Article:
Baby steps to diet
Online course teaches nutrition
NEW parents have the chance to graduate top of the class in weaning, spoonfeeding and charming fussy eaters.
A free online “speed university course” is teaching evidence-based research about feeding and infant nutrition for a child’s first year of life.
About 15,000 parents, grandparents and health workers from 145 countries have signed up for the two-week Massive Open Online Course, created by Deakin University.
Course creator Professor Karen Campbell, from Deakin’s Institute for Physical Activity and Nutrition, said there was often confusion among new parents and carers about how to access high-quality, reliable and unbiased guidance on infant feeding.
“The first 1000 days are considered to be vitally important in terms of setting the trajectory for children’s health and development. Diet is a really big part of that,” Prof Campbell said. “If you can help a woman learn to enjoy a healthier diet during pregnancy, it has benefits for her, it probably has benefits for her partner and her children in setting them up to eat healthily for the rest of their lives.”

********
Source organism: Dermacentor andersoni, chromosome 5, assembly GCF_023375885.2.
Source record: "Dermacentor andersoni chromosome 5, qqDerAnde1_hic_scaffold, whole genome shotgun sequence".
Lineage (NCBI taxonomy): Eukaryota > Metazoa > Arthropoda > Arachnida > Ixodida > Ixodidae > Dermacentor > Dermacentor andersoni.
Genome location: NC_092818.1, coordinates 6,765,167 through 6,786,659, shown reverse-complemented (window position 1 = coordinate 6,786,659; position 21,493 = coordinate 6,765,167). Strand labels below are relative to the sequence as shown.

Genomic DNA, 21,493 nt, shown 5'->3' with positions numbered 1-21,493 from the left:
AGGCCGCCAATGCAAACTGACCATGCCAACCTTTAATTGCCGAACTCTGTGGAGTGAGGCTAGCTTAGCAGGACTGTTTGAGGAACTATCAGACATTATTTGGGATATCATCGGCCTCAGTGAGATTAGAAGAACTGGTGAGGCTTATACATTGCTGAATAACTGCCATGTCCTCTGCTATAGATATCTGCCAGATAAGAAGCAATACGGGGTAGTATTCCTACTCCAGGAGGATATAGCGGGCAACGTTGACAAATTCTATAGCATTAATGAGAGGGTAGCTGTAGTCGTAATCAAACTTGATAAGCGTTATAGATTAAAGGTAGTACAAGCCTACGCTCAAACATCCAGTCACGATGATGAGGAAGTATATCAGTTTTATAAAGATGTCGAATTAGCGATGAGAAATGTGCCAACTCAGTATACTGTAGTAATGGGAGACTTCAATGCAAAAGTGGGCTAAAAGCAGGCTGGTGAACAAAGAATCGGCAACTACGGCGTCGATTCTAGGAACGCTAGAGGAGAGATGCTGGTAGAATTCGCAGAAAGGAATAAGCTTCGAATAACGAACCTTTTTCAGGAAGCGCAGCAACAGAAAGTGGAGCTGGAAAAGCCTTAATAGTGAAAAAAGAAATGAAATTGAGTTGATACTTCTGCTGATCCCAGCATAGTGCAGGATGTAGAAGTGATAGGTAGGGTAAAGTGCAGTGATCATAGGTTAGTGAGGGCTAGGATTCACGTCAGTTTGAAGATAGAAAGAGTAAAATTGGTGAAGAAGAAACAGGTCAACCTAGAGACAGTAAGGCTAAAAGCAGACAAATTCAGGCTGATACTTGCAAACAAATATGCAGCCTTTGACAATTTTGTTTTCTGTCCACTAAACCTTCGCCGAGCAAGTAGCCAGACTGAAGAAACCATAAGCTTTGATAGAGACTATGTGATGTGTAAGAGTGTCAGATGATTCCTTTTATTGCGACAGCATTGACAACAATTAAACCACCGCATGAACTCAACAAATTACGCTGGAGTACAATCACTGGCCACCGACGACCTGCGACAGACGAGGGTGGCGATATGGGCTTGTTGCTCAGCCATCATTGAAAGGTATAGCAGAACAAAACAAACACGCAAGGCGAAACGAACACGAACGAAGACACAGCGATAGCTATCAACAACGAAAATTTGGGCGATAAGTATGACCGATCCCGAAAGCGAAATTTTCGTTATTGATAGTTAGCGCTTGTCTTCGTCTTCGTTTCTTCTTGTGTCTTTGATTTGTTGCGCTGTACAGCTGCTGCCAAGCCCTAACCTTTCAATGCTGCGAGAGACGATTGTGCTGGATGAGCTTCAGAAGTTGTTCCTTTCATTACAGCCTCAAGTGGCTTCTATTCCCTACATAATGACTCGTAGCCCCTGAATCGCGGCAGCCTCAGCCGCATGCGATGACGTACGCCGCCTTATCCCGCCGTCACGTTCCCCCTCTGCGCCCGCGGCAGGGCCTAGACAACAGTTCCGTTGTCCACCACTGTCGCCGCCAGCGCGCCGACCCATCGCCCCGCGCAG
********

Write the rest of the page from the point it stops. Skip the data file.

In six hours over two weeks, participants will learn theory and practical advice from tertiary nutrition experts.
Ariana Clee’s four-monthold son, Logan, is already showing he is keen to get started on solids; putting his hands to his mouth when watching his parents eat, and grabbing for food. The first-time mum said it had been a challenge to find resources on infant feeding she trusted.
“I’m a bit dubious about what’s on the internet most of the time. I want to make sure the resources I’m reading are legit and are backed by science,” Ms Clee said. “There are a lot of resources now about baby-led weaning compared to the spoonfed weaning that my generation grew up on.”
The current course is still open, with the next session to start in November.
Ariana Clee and her son, Logan, 4 months, who is about to start eating solids.